Saturday, February 25, 2012

Mami's Pad Thai for Two

Pad Thai
Pad Thai
When it comes to Pad Thai, you can pretty much put whatever meat, seafood, or veggies you want. It's all up to you! My favorite combination is beef, shrimp and fried tofu with extra peanuts and hold the onions.  The most common combination I found is chicken and shrimp with onions, scallions and crushed peanuts.  No two families make pad thai the same.  Everyone makes it different!

Although most westerners conceive pad thai as an entree for lunch or dinner, its pretty common to eat any type of fried noodle dish for a breakfast.  When the Mo and I was in Bangkok, we saw many locals eating fried noodles or noodle soups for breakfast from the street vendors before heading off to their daily grind.

Growing up in a Cambodian household, my mother would usually make us fried wide noodles with sauce, fried ramen, or fried thin rice noodles (very similar to Pad Thai) but served with homemade fish sauce on the weekends.  She would make so much that we would eat it for breakfast, dinner and breakfast again on Sunday.

Fresh Pad Thai Noodles
Many people ask me the recipe for pad thai, and to be honest, I don't really know it.  I just kind of improvise.  Each time I make it, it comes out different.  Also, the amount of phad thai I make affects the method and ingredients used.  For instance, if I am making large catering trays for a party, I purchase the dried noodles because its less expensive.  If I am cooking for just the Mo and I, I would just purchase a fresh bag of refrigerated noodles for convenience.  The difference is that I don't have to soak the fresh noodles as I do with the dried noodles.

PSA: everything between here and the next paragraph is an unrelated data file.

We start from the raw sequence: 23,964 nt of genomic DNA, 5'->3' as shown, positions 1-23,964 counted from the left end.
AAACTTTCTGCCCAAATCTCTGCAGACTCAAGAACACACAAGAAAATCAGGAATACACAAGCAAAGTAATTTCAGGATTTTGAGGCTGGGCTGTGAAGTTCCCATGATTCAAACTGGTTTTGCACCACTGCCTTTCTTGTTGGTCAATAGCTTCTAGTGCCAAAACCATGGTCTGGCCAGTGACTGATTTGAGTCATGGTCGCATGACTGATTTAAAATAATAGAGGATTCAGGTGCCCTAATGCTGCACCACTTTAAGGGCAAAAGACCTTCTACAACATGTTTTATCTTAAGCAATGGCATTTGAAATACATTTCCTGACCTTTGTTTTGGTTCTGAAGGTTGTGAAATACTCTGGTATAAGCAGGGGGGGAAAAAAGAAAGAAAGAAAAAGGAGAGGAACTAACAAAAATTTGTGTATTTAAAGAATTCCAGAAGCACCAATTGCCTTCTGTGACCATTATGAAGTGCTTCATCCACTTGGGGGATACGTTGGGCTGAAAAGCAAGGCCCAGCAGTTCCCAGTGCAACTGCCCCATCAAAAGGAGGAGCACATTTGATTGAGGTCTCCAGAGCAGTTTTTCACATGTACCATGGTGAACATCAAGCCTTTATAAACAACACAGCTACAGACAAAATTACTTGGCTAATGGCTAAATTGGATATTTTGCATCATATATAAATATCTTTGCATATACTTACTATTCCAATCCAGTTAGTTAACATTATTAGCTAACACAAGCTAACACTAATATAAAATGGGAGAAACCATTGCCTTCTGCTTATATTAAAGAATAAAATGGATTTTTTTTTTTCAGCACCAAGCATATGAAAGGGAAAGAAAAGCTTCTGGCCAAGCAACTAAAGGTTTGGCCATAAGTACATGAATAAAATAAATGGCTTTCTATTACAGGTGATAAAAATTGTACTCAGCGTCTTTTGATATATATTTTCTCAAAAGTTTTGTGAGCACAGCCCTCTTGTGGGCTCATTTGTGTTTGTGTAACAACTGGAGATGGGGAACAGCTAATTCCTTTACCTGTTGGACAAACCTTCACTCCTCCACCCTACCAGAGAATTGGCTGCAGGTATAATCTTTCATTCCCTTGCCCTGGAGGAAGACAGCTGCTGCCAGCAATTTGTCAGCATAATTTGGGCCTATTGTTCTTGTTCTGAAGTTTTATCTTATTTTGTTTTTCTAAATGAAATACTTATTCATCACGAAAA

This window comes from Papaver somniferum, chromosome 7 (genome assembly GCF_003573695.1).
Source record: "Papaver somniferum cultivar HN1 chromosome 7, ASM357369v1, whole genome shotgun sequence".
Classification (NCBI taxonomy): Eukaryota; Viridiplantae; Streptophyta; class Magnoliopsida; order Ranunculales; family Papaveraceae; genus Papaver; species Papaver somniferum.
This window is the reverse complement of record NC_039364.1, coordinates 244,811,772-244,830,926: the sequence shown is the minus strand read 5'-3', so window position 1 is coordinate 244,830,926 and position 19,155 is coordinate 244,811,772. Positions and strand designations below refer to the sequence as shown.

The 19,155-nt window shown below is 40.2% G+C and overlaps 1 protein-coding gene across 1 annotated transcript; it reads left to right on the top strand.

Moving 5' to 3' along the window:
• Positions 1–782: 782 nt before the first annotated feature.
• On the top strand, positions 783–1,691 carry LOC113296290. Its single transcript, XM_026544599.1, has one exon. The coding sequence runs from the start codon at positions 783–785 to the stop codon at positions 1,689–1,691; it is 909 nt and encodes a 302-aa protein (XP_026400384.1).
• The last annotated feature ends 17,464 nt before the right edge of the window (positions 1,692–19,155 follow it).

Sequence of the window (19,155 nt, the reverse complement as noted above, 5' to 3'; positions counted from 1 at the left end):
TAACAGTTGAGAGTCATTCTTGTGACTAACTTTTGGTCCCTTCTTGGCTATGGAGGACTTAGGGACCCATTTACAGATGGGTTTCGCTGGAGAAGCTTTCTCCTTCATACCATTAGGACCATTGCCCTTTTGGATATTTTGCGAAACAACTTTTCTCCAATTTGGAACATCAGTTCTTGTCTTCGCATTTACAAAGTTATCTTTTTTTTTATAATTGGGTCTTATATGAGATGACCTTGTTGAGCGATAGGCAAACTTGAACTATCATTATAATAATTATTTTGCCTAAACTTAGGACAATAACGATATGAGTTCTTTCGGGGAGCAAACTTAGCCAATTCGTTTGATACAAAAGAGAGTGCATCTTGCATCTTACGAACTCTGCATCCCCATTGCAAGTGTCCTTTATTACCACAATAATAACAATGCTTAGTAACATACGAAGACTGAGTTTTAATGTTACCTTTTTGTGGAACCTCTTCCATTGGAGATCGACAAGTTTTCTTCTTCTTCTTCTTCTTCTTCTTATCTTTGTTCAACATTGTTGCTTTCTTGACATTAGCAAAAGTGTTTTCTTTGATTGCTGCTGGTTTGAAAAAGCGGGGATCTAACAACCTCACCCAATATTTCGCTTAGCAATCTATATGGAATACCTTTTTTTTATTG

Here is a simple recipe for Two:

Store bought Pad Thai Sauce
  • 1 Bag of Fresh Pad Thai Noodles (Can be purchased at any Asian store, but I actually got this at the local Market Basket in Chelmsford, Ma for $ 1.59)
  • 1/4 lbs of Sliced Beef ( I use siroloin, but you can use any cut)
  • 1 Scallion, sliced or julienne 
  • 2 Eggs
  • 1 Tablespoon of Vegetable oil
  • 1 Tablespoon of Sugar
  • 1 Tablespoon of fried garlic in oil
  • 2 Cups of bean sprouts
  • 2 Tablespoons of Oyster Sauce
  • Roasted peanuts
  • Pad Thai Sauce (You can Google some recipes to make your own pad thai sauce, I learned how to make the sauce while working at Southeast Asian in Lowell but it is just easier for me to buy the sauce if I am cooking for only two people) If you are lazy like me, you can purchase the sauce at any Asian store or any International Foods aisle in a Western grocery store. ** Please note, not all sauces are the same and it takes some experimenting.  Some are actually really spicy, BUYER BEWARE
    • Optional: 1/2 cup of Shrimp/tofu
    • Optional: Lime Wedge
    • Optional: Sriracha Hot Sauce
    • Optional: Small Onion
First, heat up a frying pan and prepare the eggs as you would cook it sunny side up. Flip the eggs over, and start scrambling with the eggs so they break up in the pan.  Set the cooked eggs aside. You can also beat the eggs before you scramble them but I like to see the contrasting yellow and whites in the noodle dish.